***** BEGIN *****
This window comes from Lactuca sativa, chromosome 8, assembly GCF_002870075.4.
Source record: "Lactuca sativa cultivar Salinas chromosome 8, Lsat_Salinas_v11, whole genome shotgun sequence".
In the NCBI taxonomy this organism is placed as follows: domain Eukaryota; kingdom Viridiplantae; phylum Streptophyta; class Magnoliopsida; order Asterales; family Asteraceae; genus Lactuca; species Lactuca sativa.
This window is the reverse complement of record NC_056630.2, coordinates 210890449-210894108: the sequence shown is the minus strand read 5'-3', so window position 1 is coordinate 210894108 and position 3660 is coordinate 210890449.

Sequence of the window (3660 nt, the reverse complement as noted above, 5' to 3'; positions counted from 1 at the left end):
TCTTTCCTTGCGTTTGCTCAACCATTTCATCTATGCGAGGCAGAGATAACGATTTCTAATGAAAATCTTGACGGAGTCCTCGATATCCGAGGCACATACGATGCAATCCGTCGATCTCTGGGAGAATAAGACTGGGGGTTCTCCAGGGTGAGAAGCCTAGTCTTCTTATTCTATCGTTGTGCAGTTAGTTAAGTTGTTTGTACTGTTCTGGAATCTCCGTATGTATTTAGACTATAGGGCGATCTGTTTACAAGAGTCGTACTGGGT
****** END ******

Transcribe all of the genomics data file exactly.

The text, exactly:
This window comes from Lactuca sativa, chromosome 8, assembly GCF_002870075.4.
Source record: "Lactuca sativa cultivar Salinas chromosome 8, Lsat_Salinas_v11, whole genome shotgun sequence".
In the NCBI taxonomy this organism is placed as follows: domain Eukaryota; kingdom Viridiplantae; phylum Streptophyta; class Magnoliopsida; order Asterales; family Asteraceae; genus Lactuca; species Lactuca sativa.
This window is the reverse complement of record NC_056630.2, coordinates 210890449-210894108: the sequence shown is the minus strand read 5'-3', so window position 1 is coordinate 210894108 and position 3660 is coordinate 210890449.

Sequence of the window (3660 nt, the reverse complement as noted above, 5' to 3'; positions counted from 1 at the left end):
TCTTTCCTTGCGTTTGCTCAACCATTTCATCTATGCGAGGCAGAGATAACGATTTCTAATGAAAATCTTGACGGAGTCCTCGATATCCGAGGCACATACGATGCAATCCGTCGATCTCTGGGAGAATAAGACTGGGGGTTCTCCAGGGTGAGAAGCCTAGTCTTCTTATTCTATCGTTGTGCAGTTAGTTAAGTTGTTTGTACTGTTCTGGAATCTCCGTATGTATTTAGACTATAGGGCGATCTGTTTACAAGAGTCGTACTGGGT